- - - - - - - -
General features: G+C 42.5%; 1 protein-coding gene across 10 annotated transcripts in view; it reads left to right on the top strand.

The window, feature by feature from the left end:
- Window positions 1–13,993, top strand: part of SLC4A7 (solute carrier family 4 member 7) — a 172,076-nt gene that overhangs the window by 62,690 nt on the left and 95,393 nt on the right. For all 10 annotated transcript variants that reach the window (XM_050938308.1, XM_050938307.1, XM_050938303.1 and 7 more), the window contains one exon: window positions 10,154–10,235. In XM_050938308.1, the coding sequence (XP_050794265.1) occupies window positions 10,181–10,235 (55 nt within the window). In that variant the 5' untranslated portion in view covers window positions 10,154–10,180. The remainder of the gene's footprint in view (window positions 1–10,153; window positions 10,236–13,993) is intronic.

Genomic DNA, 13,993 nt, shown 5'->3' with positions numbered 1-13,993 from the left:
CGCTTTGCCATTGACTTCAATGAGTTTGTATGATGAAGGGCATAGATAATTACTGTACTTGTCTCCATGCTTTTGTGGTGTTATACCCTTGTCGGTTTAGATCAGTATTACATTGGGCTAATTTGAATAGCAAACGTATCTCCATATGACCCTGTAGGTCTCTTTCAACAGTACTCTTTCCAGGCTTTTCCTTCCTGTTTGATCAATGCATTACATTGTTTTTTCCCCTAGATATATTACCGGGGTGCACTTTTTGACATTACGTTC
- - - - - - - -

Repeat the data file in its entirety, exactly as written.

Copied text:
General features: G+C 42.5%; 1 protein-coding gene across 10 annotated transcripts in view; it reads left to right on the top strand.

The window, feature by feature from the left end:
- Window positions 1–13,993, top strand: part of SLC4A7 (solute carrier family 4 member 7) — a 172,076-nt gene that overhangs the window by 62,690 nt on the left and 95,393 nt on the right. For all 10 annotated transcript variants that reach the window (XM_050938308.1, XM_050938307.1, XM_050938303.1 and 7 more), the window contains one exon: window positions 10,154–10,235. In XM_050938308.1, the coding sequence (XP_050794265.1) occupies window positions 10,181–10,235 (55 nt within the window). In that variant the 5' untranslated portion in view covers window positions 10,154–10,180. The remainder of the gene's footprint in view (window positions 1–10,153; window positions 10,236–13,993) is intronic.

Genomic DNA, 13,993 nt, shown 5'->3' with positions numbered 1-13,993 from the left:
CGCTTTGCCATTGACTTCAATGAGTTTGTATGATGAAGGGCATAGATAATTACTGTACTTGTCTCCATGCTTTTGTGGTGTTATACCCTTGTCGGTTTAGATCAGTATTACATTGGGCTAATTTGAATAGCAAACGTATCTCCATATGACCCTGTAGGTCTCTTTCAACAGTACTCTTTCCAGGCTTTTCCTTCCTGTTTGATCAATGCATTACATTGTTTTTTCCCCTAGATATATTACCGGGGTGCACTTTTTGACATTACGTTC